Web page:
Lithuania
Lithuanian Air Force – former operator
 Madagascar
Military of Madagascar – 2 in service
 Poland
Polish Air Force – former operator
 Russia
Russian Air Force – 1 in service
 Serbia
Serbian Air Force – former operator
 Syria
Syrian Air Force – up to 6 in service, airworthiness unclear
 Soviet Union
Soviet Air Force – former operator
 Vietnam
Vietnam People's Air Force – former operator
 Yemen
Yemen Air Force – 2 in service
 Yugoslavia
Yugoslav Air Force – former operator
 Zambia
Zambian Air Force – former operator
 Zimbabwe
Air Force of Zimbabwe - former operator[26]

Accidents and incidents[edit]

Specifications (Yak-40)[edit]

Yakovlev Yak-40 3-view drawing
Proposed VTOL and four-engined Yak-40 variants

Data from Jane's All The World's Aircraft 1976–77[9]

General characteristics

  • Crew: 3 (two pilots, one flight mechanic)
  • Capacity: 32 passengers
  • Length: 20.36 m (66 ft 10 in)
  • Wingspan: 25.0 m (82 ft 0 in)
  • Height: 6.50 m (21 ft 4 in)
  • Wing area: 70.00 m2 (753.5 sq ft)
  • Aspect ratio: 9:1
  • Empty weight: 9,400 kg (20,723 lb)
  • Max takeoff weight: 15,500 kg (34,172 lb)
  • Fuel capacity: 3,910 L (860 imp gal; 1,030 US gal)
  • Powerplant: 3 × Ivchenko AI-25 turbofan engines, 14.7 kN (3,300 lbf) thrust each

Performance

  • Maximum speed: Mach 0.7 (IAS)
  • Cruise speed: 550 km/h (340 mph, 300 kn) at 7,000 m (23,000 ft) (max. cruise)
  • Range: 1,800 km (1,100 mi, 970 nmi)
  • Service ceiling: 8,000 m (26,000 ft) [27]
  • Rate of climb: 8.00 m/s (1,575 ft/min)

See also[edit]

Related development

Aircraft of comparable role, configuration, and era

Related lists

References[edit]

  1. ^ "Motor Sich Airlines - Fleet". flymotorsich.com. Retrieved February 6, 2019.
  2. ^ "Вологда, аэропорт - Авиапарк". avia35.ru (in Russian). Archived from the original on February 7, 2019. Retrieved February 6, 2019.
  3. ^ Stroud 1968, p. 269–270.
  4. ^ Gunston and Gordon 1997, p. 185.
  5. ^ Gunston and Gordon 1997, pp. 185–186.
  6. ^ Stroud 1968, p. 270–272.
  7. ^ a b c d Gordon Komissarov and Komissarov 2005, p. 303
  8. ^ Gunston and Gordon 1997, p. 187.
  9. ^ a b c d Taylor 1976, pp. 448–449.
  10. ^ Stroud 1968, pp. 272–273.
  11. ^ a b Gunston and Gordon 1997, pp. 186–187.
  12. ^ "1975 | 0140 | Flight Archive". www.flightglobal.com. Archived from the original on 2016-04-24.
  13. ^ a b Gunston and Gordon 1997, p. 189.
  14. ^ "Yak-40 with superconducting engine begins test flights". www.flightglobal.com.
  15. ^ Gordon, Yefim; Dmitry; Sergey Komissarov (2005). OKB Yakovlev. Hinkley: Midland Publishing. pp. 303–311. ISBN 1-85780-203-9.
  16. ^ "Новосибирские инженеры подняли в воздух самолет, который станет современным аналогом Як-40". tass.ru.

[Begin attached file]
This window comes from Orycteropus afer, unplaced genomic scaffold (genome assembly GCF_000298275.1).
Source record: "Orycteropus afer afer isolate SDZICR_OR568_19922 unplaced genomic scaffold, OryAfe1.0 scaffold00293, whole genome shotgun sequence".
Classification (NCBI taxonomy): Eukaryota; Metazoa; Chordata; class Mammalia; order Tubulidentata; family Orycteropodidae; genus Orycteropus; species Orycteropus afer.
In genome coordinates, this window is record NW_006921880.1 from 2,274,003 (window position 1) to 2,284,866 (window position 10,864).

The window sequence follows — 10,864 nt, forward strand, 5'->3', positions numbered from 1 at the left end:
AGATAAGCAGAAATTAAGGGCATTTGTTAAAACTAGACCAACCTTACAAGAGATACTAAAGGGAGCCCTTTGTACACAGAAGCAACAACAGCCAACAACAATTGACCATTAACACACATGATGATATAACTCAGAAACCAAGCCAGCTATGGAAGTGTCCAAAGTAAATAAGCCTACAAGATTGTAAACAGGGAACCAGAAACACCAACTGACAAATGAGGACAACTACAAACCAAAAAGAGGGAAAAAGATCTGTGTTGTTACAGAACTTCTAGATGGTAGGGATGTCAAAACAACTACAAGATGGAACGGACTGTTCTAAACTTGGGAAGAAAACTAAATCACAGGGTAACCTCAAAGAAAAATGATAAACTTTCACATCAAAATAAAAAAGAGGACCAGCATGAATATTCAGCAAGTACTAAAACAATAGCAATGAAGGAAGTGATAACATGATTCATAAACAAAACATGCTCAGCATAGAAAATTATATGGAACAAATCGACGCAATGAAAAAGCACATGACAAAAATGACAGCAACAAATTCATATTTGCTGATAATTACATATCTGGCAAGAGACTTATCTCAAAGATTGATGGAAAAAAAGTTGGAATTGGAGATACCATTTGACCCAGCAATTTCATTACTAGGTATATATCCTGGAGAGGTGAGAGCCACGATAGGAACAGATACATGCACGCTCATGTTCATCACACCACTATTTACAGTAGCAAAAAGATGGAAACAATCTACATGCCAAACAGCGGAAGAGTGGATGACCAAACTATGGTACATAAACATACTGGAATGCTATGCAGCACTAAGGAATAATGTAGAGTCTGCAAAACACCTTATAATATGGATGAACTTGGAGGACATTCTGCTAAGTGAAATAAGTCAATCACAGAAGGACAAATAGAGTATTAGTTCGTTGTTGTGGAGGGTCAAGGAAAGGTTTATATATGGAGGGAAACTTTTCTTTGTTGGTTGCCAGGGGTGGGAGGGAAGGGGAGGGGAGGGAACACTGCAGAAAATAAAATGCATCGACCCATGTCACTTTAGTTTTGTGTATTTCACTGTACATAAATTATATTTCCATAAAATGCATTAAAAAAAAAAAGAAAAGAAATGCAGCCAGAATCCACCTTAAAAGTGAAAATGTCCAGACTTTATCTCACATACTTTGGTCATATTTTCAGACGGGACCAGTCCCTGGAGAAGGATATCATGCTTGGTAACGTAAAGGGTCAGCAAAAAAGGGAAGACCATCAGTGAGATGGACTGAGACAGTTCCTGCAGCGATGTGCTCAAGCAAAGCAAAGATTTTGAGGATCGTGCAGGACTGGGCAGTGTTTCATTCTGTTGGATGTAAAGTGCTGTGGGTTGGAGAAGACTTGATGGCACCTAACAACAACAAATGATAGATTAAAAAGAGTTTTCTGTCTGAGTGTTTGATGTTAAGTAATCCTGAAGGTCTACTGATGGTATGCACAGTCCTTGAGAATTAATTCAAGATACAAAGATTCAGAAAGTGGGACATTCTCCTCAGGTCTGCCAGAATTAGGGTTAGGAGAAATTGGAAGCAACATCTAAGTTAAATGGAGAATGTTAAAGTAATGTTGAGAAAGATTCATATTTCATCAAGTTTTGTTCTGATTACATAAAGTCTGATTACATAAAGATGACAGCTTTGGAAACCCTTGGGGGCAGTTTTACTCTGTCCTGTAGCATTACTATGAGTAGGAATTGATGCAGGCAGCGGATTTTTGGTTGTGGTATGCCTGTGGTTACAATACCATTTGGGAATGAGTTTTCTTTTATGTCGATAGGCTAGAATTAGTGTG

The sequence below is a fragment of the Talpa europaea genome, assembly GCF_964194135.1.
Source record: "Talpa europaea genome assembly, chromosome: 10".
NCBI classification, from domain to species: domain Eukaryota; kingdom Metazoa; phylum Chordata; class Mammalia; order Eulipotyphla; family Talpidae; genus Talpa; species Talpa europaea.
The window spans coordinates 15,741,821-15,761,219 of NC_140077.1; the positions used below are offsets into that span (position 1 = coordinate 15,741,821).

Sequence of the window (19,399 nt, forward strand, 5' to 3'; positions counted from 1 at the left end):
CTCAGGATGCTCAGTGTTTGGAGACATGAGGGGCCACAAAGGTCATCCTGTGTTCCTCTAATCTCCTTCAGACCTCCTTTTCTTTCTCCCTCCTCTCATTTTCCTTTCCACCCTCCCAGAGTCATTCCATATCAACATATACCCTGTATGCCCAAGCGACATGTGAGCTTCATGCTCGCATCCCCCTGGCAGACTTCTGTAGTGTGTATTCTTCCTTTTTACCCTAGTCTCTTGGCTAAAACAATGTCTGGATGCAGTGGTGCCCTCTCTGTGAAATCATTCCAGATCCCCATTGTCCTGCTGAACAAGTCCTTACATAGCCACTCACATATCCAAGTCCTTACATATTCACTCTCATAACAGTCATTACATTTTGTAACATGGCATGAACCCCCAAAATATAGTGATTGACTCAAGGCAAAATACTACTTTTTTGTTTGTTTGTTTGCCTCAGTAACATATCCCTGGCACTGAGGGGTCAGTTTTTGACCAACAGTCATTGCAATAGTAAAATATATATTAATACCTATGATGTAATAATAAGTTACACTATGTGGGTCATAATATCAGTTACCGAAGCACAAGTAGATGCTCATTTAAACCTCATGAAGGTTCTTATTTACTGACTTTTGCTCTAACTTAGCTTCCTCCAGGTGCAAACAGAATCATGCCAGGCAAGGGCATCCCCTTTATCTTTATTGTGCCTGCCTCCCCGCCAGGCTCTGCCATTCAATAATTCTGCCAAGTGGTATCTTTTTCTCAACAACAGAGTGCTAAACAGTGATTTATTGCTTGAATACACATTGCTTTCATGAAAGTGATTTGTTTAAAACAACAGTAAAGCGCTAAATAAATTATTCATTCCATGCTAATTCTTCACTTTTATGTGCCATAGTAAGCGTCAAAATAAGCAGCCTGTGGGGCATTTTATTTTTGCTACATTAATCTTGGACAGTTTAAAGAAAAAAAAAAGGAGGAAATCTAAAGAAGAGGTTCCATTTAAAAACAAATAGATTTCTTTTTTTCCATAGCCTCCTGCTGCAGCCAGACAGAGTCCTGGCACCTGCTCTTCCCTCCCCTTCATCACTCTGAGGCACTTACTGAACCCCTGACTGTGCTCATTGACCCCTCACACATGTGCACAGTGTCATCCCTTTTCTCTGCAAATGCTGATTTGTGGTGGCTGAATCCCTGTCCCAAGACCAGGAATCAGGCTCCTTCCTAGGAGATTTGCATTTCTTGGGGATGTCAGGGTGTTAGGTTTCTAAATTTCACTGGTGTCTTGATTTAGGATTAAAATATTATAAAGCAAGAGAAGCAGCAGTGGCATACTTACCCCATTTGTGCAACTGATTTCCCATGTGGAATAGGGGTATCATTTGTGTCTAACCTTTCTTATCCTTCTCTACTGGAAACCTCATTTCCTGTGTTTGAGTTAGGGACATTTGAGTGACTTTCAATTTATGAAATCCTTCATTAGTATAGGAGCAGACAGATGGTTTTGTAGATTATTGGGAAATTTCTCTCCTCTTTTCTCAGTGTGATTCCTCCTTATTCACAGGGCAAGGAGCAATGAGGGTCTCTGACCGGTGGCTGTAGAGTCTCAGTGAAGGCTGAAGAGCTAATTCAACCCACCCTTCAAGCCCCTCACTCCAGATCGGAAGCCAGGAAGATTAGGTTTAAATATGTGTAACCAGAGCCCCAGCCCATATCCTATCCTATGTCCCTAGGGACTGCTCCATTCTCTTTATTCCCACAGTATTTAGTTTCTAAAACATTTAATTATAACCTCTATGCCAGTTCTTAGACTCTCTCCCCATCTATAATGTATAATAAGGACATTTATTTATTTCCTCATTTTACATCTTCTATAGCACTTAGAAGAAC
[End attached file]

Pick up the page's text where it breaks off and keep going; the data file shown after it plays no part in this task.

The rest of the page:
17. ^ Archived at Ghostarchive and the Wayback Machine: "Yak-40 | A village trijet". YouTube.
  18. ^ "Опытный образец цельнокомпозитного самолёта СТР-40ДТ покажут в конце года - Авиация России". aviation21.ru. 7 June 2018.
  19. ^ Thisdell and Seymour Flight International 30 July–5 August 2019, p. 47.
  20. ^ "World Airline Census 2018". Flightglobal.com. Retrieved 2018-08-26.
  21. ^ 1972 original route network: https://www.routesonline.com/news/38/airlineroute/257185/1972-olympic-airways-network/
  22. ^ a b Ottenhof, 1996, p. 418
  23. ^ Ottenhof, 1996, p.419
  24. ^ Hoyle Flight International 6–12 December 2016, p. 26.
  25. ^ Hoyle Flight International 6–12 December 2016, pp. 33–34.
  26. ^ Cooper et al. 2011, pp. 210, 235–236
  27. ^ Gunston 1995, p. 492.

Bibliography[edit]

  • Cooper, Tom; Weinert, Peter; Hinz, Fabian; Lepko, Mark (2011). African MiGs, Volume 2: Madagascar to Zimbabwe. Houston: Harpia Publishing. ISBN 978-0-9825539-8-5.
  • Gordon, Yefim, Dmitry Komissarov and Sergey Komissarov. OKB Yakovlev: A History of the Design Bureau and its Aircraft. Hinkley, UK: Midland Publishing, 2005. ISBN 1-85780-203-9.
  • Gunston, Bill. The Osprey Encyclopedia of Russian Aircraft 1875–1995. London:Osprey, 1995. ISBN 1-85532-405-9.
  • Gunston, Bill and Yefim Gordon. Yakovlev Aircraft since 1924. London, UK: Putnam Aeronautical Books, 1997. ISBN 1-55750-978-6.
  • Hoyle, Craig. "World Air Forces Directory". Flight International. Vol. 190, No. 5566, 6–12 December 2016, pp. 22–53. ISSN 0015-3710.
  • Ottenhof, Guus; Hillman, Peter and Jessup, Stuart. Soviet Transports. Aviation Hobby World. 1996. ISBN 0-907178-60-X.
  • Stroud, John. Soviet Transport Aircraft since 1945. London:Putnam, 1968. ISBN 0-370-00126-5.
  • Thisdell, Dan and Seymour, Chris. "World Airliner Census". Flight International, Vol. 196, No. 5694, 30 July–5 August 2019. ISSN 0015-3710. pp. 24–47.
  • Taylor, John W. R. Jane's All The World's Aircraft 1976–77. London:Jane's Yearbooks, 1976. ISBN 0-354-00538-3.

External links[edit]